The feather structure and effect on this shawl I have just finished is achieved by the 'short row' technique, taking 3 balls of grey for the background, and two balls of wool which is spun using different colours which gradually blend from one colour to another. I bought this 'Dream Bird' pattern on line have been delighted with it. The colours of the feathers are more vibrant than shown here.
I've spent the morning doing something which has been on my to do list since late last year. I feel wonderful now that it is done. My desire to get this done was spurred on by my 'indebtedness' to my beloved. We don't keep scores, but I was just so grateful for a couple of things which were resolved last week that I wanted to 'give' something back: one pair of brand new trousers re hemmed to made them longer which involved sewing on some bias binding then hand stitching. The other 'stitching' job was the repair to the bottom of some chinos. Personally I do not get this thing that trousers should very nearly touch the ground, which means wear, and dirt, and also when you don't wear shoes in the house and constantly walk on the backs of your trousers, they do wear out! We have decided that Chinos can have three lives: first with turn ups, and then without turn ups when they are worn down, which I get to make about 1 cm above ground level and finally as shorts!
What was I grateful for? After I washed my bike on Saturday, using rubber gloves, some brand new break-pads were fitted and everything oiled and whatever needs doing when a push bike is serviced. I know I ought to learn to do this myself, but I usually end up with a tear to my skin, bruises and sometimes tears. One sad thing though, on the crowded Patio a large branch of one of my succulents was broken. But the good thing is that I think it will be too big to spend its next winter in the consevatory, so I shall material to make many plants. If anyone would like a grand daughter of the lovely honey smelling Aeonium which I brought back from the Isles of Scilly, do let me know.
The second matter was concerning my cooker. A free standing gas Rangemaster 55 had been left at the house, and since the buyers of our last property specifically asked that I leave my lovely cooker there, this was gratefully accepted. When I started with my Piccalilli on Thursday the oven would not light...but I did use a match, so was able to continue with the jar sterilization process.
I had only looked for a new cooker earlier this year, and come back home with the vue that nothing was any better than what I had, and suddenly I knew I would need to revisit this. At Knit and Natter that day, I talked over my dilemma with friends, and reviewed what I really liked about my cooker, so thought a repair would be the best thing. Back home I went on line, went through to the manufacturers to be told that the cooker was 'obsolete' with no spares carried any longer by them as they had ceased making this one in 2001. I really thought the person I spoke to would be true to their word and call me back the following day with the spare part number, but no they did not. Despite or maybe it was because of this my dearly beloved looked up the wiring diagram, got the back of the cooker off, checked circuits, dismantled bits, cleaned sparky bits etc, and et voila, a fully working oven which light first time....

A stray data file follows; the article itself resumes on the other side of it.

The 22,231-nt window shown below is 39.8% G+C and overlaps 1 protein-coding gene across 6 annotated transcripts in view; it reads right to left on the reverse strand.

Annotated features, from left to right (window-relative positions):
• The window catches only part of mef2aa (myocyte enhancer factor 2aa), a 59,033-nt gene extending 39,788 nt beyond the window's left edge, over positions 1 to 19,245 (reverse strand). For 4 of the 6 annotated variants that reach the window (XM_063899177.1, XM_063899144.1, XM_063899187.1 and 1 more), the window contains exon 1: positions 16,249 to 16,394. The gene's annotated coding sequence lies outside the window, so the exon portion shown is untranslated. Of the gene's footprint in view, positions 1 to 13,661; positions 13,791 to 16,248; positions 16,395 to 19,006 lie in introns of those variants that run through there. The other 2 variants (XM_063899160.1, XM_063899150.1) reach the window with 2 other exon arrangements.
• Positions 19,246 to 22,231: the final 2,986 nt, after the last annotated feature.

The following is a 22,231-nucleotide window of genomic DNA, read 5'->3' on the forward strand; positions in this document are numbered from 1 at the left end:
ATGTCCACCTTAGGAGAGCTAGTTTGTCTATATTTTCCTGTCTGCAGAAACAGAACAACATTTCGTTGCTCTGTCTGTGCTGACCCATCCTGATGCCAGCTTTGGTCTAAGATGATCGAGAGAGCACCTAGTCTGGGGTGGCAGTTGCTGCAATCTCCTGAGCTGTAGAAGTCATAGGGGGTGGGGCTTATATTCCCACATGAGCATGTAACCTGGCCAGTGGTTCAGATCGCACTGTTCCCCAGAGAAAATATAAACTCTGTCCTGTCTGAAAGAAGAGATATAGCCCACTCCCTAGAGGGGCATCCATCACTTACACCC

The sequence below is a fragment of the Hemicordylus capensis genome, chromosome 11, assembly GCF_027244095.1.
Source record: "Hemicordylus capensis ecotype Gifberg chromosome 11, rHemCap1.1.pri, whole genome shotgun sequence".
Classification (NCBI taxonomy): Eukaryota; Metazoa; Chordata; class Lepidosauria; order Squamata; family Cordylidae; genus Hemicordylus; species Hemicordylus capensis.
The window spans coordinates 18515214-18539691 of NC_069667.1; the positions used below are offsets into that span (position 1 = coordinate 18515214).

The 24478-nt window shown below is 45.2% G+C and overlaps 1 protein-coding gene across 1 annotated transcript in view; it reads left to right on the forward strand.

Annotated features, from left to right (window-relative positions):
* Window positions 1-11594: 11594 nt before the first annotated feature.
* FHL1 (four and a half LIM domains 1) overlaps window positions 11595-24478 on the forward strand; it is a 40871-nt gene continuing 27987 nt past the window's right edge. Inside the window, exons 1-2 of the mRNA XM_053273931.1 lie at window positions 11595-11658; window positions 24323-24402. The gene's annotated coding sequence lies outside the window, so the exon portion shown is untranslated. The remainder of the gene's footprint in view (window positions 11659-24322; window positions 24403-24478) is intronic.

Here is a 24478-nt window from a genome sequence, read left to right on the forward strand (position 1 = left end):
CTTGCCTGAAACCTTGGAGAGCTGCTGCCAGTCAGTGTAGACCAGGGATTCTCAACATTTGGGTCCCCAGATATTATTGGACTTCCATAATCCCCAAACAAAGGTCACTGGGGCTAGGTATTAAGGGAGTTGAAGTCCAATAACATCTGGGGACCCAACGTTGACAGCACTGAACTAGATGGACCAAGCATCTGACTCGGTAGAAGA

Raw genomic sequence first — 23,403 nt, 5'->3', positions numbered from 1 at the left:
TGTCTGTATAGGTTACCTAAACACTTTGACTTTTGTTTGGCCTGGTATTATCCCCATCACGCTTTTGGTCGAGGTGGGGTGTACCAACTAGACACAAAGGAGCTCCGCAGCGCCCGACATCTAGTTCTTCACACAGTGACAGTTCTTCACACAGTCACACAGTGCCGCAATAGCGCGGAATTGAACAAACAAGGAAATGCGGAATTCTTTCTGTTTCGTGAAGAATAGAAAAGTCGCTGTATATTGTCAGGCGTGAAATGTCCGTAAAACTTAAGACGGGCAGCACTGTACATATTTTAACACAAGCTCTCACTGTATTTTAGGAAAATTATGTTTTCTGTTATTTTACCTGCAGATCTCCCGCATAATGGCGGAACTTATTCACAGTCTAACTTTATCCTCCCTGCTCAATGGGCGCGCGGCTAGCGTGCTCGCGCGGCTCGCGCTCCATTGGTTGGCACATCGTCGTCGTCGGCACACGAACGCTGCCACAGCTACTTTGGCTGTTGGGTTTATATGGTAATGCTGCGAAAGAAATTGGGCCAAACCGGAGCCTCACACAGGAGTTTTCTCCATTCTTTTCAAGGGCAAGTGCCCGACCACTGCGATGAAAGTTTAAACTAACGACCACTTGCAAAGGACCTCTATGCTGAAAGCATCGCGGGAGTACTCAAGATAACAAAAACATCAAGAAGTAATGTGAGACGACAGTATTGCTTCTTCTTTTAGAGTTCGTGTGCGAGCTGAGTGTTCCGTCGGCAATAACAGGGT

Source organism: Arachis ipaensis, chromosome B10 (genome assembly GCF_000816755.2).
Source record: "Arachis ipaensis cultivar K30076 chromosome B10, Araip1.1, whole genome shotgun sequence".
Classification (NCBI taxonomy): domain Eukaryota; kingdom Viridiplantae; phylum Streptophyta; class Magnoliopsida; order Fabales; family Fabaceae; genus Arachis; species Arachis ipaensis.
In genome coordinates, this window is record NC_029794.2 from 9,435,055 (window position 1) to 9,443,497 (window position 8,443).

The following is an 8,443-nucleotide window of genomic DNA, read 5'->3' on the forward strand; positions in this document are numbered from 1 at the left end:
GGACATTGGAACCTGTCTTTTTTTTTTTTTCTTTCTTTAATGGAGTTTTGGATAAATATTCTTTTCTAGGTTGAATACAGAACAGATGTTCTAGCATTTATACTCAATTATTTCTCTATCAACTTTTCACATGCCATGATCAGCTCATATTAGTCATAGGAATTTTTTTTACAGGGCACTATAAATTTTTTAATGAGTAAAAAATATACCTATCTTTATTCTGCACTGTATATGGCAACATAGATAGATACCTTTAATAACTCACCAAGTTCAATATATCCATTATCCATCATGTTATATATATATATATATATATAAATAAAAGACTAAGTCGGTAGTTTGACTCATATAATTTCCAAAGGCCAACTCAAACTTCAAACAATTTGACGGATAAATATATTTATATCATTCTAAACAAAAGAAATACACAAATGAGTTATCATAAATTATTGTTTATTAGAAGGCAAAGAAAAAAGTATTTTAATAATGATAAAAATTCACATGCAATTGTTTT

During my sewing stint I was listening to Radio 4, where there was a discussion about letter writing. I found it quite interesting, and the person from Paper Chase was of course pushing the idea that blank cards were now the thing for people who are time pushed, rather than taking the time and effort of writing using Basildon Bond type pads of paper. I guess this is more a sign that there is more money to be made from those rather than a pad of paper! This minded me of the decisions I used to make: I have several pads, with different coloured paper, different size pades, and one lightweight airmail one too. I used to buy different inks too for the different coloured paper. I know that people phone and email now, but one thing they did not mention in the discussion was the cost of a stamp. I wonder how the cost now compares to the cost say in the seventies and eighties when I used to write at least half a dozen letters a week.
Yesterday I learnt that my little grand daughter had bought a card for me on her recent holiday, but decided to keep it for a bit because she liked it so much! A chip off the old block I think, so I shall show her all the cards I buy to send, but which get put in my basket. I've just picked up a few here, with my nice fountain pen. I love prints and some designs and admit that I usually buy mine when I have spent time looking in arty type shops, when I feel sorry for the owners that I am not buying one of the original art works...I cannot resist Angie Lewin Cards, and recently picked up a nice one called The Beauty of Life by Liz Toole. This will be another artist to look out for.
Apres le sourdough, the soft 'goat's' milk, butter and egg plaited bread this week, glazed and ready to go into the oven.
And finally a picture from the garden! One of my fifty shades of green